Instant-On Protection – Most police guns use Instant-On or RF-Hold radar, which means there is only a very short window (seconds) when the radar is active and scanning. If the police point it at your car and scan, there’s nothing your radar detector can do to warn you in time.
However, Instant-On Protection is a feature that uses highly sensitive K-band reception to alert you to the presence of Instant-On scans pointed at the cars around you. It may only give you a few seconds of warning, but it may be enough to help you reduce your speed in time to avoid a ticket.
Smartphone Apps – More and more radar detectors are being manufactured with smartphone apps for your iOS and Android devices. These apps allow you to mark law enforcement GPS locations, or receive alerts and warnings. Some are designed to work via Bluetooth, making them smaller and more easily concealable.
How to Make the Most of Your Radar Detector
If you’ve just bought your first radar detector, here’s how you can use it as effectively as possible:
- Mount it right – Make sure your radar detector is mounted in a location where it has a clear view of the highway or road ahead, and where it is easily visible to you without your turning away from the road. Mount it away from the radio antenna and the windshield wipers—make sure it’s mounted in an unobstructed location, typically on your dashboard. Mounting it higher won’t improve laser or radar detection, but will simply obstruct your view.
- Learn its alerts – Each alert has a different significance: X-band alerts are false alarms in every state except Ohio, K-band alerts are as likely to be Blind Spot Monitoring devices in nearby cars as they are to be police scanners, but always take Ka-band alerts seriously, as that is the band most police scanners use. Even if the K-band or Ka-band alert is faint or disappears quickly, take note: it may be an officer shutting off his scanner to avoid detection.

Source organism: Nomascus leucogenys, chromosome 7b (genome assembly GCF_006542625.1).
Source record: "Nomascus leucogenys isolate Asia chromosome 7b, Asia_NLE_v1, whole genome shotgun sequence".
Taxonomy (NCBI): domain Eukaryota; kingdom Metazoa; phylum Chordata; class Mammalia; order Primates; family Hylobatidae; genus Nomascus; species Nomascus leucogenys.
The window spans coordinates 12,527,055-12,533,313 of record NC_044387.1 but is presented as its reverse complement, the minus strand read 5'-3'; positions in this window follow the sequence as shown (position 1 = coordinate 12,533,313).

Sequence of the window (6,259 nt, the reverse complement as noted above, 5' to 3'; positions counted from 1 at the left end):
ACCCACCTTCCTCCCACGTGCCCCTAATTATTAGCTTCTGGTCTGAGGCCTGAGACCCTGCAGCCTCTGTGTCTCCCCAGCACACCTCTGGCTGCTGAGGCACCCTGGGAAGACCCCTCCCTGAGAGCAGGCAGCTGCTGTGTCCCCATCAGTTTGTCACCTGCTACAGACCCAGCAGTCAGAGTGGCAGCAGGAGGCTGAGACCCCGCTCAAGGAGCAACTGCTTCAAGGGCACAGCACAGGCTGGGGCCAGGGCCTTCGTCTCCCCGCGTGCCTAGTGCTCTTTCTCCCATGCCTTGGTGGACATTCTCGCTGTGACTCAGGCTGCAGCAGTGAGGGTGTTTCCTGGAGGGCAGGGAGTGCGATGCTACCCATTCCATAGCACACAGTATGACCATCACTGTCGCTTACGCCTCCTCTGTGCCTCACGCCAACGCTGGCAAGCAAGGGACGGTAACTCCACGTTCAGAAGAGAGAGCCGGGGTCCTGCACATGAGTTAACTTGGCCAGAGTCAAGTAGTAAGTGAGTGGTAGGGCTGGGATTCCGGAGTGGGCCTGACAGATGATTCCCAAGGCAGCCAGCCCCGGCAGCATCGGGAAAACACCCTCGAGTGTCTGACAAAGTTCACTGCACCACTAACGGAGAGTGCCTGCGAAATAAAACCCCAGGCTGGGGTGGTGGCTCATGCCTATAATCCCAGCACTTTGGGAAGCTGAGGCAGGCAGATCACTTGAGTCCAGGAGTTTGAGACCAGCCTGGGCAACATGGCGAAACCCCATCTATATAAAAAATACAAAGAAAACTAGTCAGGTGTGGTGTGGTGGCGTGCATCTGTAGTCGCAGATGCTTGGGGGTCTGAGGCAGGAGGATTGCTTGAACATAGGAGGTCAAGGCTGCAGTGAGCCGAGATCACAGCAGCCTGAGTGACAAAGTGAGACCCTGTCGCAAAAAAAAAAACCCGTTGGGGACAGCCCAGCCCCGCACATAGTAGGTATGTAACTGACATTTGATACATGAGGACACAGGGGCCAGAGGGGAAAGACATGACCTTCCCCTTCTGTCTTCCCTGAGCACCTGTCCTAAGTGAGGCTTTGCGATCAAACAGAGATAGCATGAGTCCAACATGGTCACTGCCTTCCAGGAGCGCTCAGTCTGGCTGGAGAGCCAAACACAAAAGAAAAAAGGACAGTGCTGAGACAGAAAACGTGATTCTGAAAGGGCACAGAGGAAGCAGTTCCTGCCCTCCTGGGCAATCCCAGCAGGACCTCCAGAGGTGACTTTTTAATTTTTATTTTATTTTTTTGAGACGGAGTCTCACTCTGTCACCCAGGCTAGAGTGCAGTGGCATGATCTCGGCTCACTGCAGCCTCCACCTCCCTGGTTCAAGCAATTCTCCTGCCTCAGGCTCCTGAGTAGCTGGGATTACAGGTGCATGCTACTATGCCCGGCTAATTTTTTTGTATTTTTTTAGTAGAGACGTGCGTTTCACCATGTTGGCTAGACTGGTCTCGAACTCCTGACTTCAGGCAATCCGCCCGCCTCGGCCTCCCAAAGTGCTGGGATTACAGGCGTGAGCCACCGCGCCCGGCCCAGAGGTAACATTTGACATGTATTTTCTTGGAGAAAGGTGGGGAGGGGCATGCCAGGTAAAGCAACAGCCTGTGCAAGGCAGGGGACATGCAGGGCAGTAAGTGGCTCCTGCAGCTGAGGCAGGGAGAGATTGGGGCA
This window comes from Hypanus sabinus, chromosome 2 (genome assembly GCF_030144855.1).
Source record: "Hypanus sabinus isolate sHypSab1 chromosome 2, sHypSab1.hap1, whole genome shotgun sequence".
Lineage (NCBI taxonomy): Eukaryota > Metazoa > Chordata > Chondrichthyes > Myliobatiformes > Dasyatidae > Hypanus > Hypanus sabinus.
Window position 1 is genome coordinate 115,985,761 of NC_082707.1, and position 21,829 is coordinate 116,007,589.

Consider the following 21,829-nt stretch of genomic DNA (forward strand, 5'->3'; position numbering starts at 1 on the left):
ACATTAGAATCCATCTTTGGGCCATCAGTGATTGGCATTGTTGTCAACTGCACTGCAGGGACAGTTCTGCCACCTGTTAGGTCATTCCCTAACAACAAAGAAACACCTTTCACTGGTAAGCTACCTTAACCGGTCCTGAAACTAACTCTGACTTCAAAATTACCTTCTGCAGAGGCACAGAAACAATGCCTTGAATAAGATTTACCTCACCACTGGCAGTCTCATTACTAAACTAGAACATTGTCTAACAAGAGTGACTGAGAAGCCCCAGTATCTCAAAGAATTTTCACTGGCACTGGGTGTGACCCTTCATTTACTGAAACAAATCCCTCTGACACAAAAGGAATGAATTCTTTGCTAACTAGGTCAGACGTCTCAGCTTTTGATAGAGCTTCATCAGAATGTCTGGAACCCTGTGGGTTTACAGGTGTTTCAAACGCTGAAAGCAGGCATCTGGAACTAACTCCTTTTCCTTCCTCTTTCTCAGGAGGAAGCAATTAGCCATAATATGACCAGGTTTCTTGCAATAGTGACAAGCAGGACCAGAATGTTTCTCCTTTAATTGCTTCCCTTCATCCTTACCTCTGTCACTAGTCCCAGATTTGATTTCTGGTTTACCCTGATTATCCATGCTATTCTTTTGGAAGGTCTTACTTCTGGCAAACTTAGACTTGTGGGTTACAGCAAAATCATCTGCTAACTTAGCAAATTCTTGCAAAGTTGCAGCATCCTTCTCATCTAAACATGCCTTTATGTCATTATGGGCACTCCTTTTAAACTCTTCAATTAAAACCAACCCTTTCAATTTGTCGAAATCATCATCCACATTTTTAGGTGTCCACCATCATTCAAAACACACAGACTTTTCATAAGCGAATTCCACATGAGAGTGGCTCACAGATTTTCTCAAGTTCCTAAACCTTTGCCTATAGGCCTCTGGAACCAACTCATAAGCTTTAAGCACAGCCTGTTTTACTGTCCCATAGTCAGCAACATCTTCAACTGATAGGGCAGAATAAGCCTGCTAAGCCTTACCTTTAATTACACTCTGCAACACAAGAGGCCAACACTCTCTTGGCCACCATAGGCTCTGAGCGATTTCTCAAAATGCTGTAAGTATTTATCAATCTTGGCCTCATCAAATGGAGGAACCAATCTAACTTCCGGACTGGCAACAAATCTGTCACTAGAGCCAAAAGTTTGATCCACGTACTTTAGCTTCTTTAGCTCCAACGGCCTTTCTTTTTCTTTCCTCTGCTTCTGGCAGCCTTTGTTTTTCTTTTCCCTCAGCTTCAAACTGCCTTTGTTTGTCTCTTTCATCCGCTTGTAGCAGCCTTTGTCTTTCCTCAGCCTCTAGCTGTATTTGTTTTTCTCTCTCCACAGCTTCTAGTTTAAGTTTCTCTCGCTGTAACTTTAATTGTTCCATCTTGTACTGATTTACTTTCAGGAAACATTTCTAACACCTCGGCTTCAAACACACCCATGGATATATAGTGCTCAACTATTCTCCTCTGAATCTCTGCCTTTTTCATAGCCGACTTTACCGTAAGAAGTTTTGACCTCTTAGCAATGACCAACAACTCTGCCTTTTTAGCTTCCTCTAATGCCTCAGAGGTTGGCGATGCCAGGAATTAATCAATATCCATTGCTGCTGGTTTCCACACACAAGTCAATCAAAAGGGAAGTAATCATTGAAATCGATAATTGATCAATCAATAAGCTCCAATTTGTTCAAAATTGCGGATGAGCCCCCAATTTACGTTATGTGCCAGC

- Protect your detector – You spent $100+ on the radar detector, so don’t leave it lying around in your car. Hide your detector in your glove box or under the seat so it’s not immediately visible. Thieves know they can make a pretty penny selling used radar detectors. Also, in the heat of summer, the bright sun can bake the plastic casing of your radar detector. Keep it out of direct sunlight when not in use.
- Spend a bit more for GPS – Not only will GPS positioning help you to avoid speed cameras and speed traps, but it will record locations with false alarms, thereby reducing false alarms in the future. It will also track places where radar was detected so it will be more sensitive next time you pass that location. Plus, GPS detectors can actually store the signal frequency and lock it out so it won’t set off the false alert next time.
How to Avoid Speeding Tickets
Using a radar detector is a good way to avoid speeding tickets, but it’s not your only solution! Here are a few tips to help you out:
Follow the crowd – Never be the vehicle out in front of the pack. Go with the flow of traffic, and match your speed to that of the vehicles around you. As long as you aren’t the fastest vehicle or in the front, cops are far less likely to single out your vehicle.
Stick to your lane – Even if you’re going a few miles above the speed limit, you’ll find that sticking to one lane is the best way to avoid drawing the police’s notice. Most of the time, they’re looking for people who are driving recklessly, which means speeding and making crazy lane changes. As long as you’re sticking to one lane and driving no more than 5 or 10 above the posted speed limit, you’re far less likely to get a ticket.
Learn the speed traps – Every city has speed traps, and there are locations where police love to sit and wait for speeding drivers. Do some research to find out these locations, and be wary when you approach them. Learn the speed traps along your daily commute so you can drive carefully.
Slow down – This is the simplest and safest solution of all! There’s no need for you to drive above the posted speed limit on highways, so consider moderating your speed to that safe limit. Yes, it will take you a few more minutes to get where you’re going, but you’ll reach your destination alive and without speeding tickets.
Learn to use your radar detector – If you’re going to invest in a radar detector, it’s worth learning how to use it. That means reading the instructional manual and getting the hang of the various features and functions. Take a few minutes to sit down and read over the manual carefully before using it. You may just find that the instructions will give you insights into the best practices and most effective methods of use to ensure maximum effectiveness.